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Footprints of A Statesman: The Life And Times Of Chief Daniel Okumagba

Nigeria’s first experiment at military rule took the whole of 13 years, between 1966 and 1979. It produced four Heads of State in Generals Thomas Aguiyi-Ironsi, Yakubu Gowon, Murtala Mohammed and Olusegun Obasanjo, in that order.

It also prosecuted a civil war and produced many unfulfilled promises that military rule would be an interregnum. The entry of the military into politics had been marked by bloodshed. In one fell swoop, the January 15, 1966 coup plotters killed some of the key politicians of the First Republic and sowed more seeds of discord. Footprints-of-A-Statesman

The counter-coup of July 1966 led by some young officers of Northern extraction saw the killing of Head of State General Aguiyi-Ironsi and ricocheted in the civil war of 1967, which lasted till 1970. General Yakubu Gowon, who took over from General Ironsi was himself toppled in 1975, following his delay in organising a transition to civil rule.

By 1976, General Murtala Mohammed, the head of the military government that toppled General Yakubu Gowon, gave the clearest indication that his commitment to returning power to civilians was real when he inaugurated the Constitution Drafting Committee. After General Murtala Mohammed’s assassination in February of that year, his successor, General Olusegun Obasanjo, seemed determined not to toe the path that cost General Gowon his job; he wanted a return to civil rule within the timeframe set by the Murtala regime, of which he was the Chief of Staff, Supreme Headquarters, the second-in-command.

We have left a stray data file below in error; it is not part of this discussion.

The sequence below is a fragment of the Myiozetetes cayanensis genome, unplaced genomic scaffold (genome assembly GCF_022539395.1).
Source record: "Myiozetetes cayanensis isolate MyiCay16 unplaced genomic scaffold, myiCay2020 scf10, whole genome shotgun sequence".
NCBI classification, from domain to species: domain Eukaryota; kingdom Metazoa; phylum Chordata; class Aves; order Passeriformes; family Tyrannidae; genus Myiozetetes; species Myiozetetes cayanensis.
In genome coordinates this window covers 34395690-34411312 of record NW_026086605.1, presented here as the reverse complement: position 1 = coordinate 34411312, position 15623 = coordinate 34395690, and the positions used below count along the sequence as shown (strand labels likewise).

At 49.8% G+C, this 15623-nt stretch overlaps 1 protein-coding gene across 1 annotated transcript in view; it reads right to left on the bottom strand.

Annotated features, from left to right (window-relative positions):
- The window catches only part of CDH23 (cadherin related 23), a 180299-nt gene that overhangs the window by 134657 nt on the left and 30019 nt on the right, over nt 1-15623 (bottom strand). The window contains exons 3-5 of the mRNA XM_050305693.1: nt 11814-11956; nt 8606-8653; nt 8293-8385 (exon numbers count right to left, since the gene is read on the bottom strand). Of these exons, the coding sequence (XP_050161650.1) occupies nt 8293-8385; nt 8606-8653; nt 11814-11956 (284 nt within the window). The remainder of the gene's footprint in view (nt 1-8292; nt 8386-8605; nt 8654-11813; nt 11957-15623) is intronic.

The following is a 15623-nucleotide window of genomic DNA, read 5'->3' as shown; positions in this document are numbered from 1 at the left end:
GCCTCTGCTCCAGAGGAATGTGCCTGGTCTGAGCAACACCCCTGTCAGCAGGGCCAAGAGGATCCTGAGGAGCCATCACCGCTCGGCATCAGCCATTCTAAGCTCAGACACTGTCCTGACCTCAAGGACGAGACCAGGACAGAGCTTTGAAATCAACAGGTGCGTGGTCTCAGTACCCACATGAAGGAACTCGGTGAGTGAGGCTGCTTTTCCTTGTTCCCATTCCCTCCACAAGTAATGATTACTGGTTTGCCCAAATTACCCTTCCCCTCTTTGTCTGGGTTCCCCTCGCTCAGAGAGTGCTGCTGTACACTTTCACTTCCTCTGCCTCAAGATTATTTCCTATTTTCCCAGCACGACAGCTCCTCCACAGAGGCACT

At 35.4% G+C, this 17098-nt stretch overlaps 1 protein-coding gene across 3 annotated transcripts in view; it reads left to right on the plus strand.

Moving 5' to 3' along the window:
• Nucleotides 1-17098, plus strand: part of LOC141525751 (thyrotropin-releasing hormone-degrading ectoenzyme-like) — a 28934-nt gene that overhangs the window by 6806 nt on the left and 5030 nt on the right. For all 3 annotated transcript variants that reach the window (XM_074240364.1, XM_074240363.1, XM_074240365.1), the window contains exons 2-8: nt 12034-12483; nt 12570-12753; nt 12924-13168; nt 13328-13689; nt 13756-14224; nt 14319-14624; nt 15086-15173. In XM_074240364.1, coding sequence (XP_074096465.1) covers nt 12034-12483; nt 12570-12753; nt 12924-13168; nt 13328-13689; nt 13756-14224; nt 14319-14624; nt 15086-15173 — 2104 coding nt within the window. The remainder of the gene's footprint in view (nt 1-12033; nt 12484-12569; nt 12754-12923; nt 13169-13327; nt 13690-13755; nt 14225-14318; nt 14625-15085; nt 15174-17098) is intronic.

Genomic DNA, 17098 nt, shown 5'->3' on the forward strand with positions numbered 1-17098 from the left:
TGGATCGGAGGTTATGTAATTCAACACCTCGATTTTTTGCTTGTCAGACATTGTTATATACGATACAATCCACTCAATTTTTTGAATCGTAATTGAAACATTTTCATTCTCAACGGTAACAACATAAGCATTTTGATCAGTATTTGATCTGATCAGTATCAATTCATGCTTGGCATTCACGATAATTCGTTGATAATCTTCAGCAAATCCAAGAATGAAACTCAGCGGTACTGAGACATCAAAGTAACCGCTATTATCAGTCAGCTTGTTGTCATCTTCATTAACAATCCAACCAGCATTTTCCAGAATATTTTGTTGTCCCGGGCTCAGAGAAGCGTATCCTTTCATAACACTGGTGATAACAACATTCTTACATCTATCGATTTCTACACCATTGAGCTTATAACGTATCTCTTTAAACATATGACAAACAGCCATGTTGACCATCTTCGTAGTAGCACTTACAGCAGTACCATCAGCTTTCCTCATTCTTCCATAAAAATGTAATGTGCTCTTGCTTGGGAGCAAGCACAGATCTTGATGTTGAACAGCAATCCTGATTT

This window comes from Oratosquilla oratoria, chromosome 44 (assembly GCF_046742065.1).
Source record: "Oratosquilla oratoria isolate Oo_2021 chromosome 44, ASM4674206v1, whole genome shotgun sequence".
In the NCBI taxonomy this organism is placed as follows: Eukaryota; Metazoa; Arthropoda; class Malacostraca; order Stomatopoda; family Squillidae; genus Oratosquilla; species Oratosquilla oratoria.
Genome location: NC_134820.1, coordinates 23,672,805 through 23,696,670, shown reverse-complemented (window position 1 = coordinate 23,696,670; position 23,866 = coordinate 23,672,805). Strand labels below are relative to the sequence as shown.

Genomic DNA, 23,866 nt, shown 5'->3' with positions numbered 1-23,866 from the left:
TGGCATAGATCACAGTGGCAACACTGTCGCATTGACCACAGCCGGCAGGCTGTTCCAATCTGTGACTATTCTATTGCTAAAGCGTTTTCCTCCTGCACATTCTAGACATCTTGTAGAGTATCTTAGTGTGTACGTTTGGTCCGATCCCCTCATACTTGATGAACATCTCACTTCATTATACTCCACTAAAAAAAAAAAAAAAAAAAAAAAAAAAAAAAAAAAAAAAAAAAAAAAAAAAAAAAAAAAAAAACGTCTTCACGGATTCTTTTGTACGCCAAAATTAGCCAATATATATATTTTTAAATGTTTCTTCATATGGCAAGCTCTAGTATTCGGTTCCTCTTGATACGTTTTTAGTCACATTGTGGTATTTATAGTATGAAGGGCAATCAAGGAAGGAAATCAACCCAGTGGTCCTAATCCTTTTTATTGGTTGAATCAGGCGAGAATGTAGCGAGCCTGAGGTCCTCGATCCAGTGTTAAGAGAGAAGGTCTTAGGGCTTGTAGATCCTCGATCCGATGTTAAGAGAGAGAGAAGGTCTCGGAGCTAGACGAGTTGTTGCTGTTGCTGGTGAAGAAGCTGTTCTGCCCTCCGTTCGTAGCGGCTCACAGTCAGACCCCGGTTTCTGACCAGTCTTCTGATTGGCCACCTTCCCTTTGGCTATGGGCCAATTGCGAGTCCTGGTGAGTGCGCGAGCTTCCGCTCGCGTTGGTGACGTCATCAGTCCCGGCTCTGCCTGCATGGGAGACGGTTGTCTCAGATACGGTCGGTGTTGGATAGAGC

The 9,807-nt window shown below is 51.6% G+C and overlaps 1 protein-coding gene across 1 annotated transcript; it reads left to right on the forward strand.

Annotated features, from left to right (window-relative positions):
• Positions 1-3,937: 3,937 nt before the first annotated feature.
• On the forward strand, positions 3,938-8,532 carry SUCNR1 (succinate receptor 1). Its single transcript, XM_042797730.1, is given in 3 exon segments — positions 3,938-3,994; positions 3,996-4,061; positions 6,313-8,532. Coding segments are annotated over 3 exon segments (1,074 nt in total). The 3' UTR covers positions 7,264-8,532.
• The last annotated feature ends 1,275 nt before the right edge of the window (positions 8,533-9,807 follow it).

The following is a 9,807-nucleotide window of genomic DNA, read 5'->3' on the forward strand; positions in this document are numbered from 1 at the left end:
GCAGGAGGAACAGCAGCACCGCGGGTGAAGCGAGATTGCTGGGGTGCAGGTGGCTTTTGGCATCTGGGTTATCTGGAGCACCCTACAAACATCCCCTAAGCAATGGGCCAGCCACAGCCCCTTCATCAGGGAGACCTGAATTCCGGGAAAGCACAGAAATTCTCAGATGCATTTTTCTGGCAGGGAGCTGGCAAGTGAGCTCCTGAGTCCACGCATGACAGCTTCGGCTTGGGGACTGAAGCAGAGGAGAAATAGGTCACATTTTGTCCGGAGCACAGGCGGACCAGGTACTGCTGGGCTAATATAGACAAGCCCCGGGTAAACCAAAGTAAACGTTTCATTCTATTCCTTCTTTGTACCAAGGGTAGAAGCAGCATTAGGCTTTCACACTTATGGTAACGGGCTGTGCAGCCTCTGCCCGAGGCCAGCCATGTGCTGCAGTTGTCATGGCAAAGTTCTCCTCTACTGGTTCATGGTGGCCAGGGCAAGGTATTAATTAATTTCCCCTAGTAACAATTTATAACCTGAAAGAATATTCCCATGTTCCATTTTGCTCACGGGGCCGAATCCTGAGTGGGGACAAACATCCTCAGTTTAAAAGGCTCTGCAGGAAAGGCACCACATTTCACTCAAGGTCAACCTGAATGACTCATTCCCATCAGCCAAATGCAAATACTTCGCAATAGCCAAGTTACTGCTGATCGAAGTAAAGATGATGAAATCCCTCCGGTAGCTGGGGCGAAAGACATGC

Obasanjo seemed keen to keep the promise of his principal to hand over power to a democratically elected government. He went ahead in 1978 to inaugurate a constitutional conference to review the draft constitution prepared by the Constitution Drafting Committee, CDC.

The constitutional conference became the springboard for the building and rekindling of old political alliances such that when the ban on political activities was lifted on September 28, 1978 it seemed like the politicians never went to sleep. And they never did, as Dr Chuba Okadigbo, one of the actors of the Second Republic and a future Senate President, put it in the book,

The Mission of The NPN, published in 1981: “Nature abhors a vacuum. In spite of the military interregnum, Nigerians had been talking of Nigerian politics since 1966. They did so in clusters, clubs, drinking parlours, offices, homes, committees, circles, academic forums, etc.”

With the ban on politics lifted, politicians came out of their closets. In the intervening period, my father had gone fully into teaching and community activism, establishing himself as one of the leaders of Midwest State, since re-christened Bendel State by the Federal Military Government.

As the curtain raiser drew closer, our 15 Upper Erejuwa Street, Warri, home took on a new chemistry; it became the epicentre of political activities. From men in English suits, to those in traditional flowing gowns (Agbada) to associates in traditional Niger Delta attire complete with beads, cap and the walking stick, the associates came, first in trickles, later in droves, as alliances were welded.

As a child then, I took pleasure in watching the flourish with which these visitors carried themselves in their traditional attires, as their wrappers swept the space around them, the walking sticks more an accoutrement of style than a walking aid.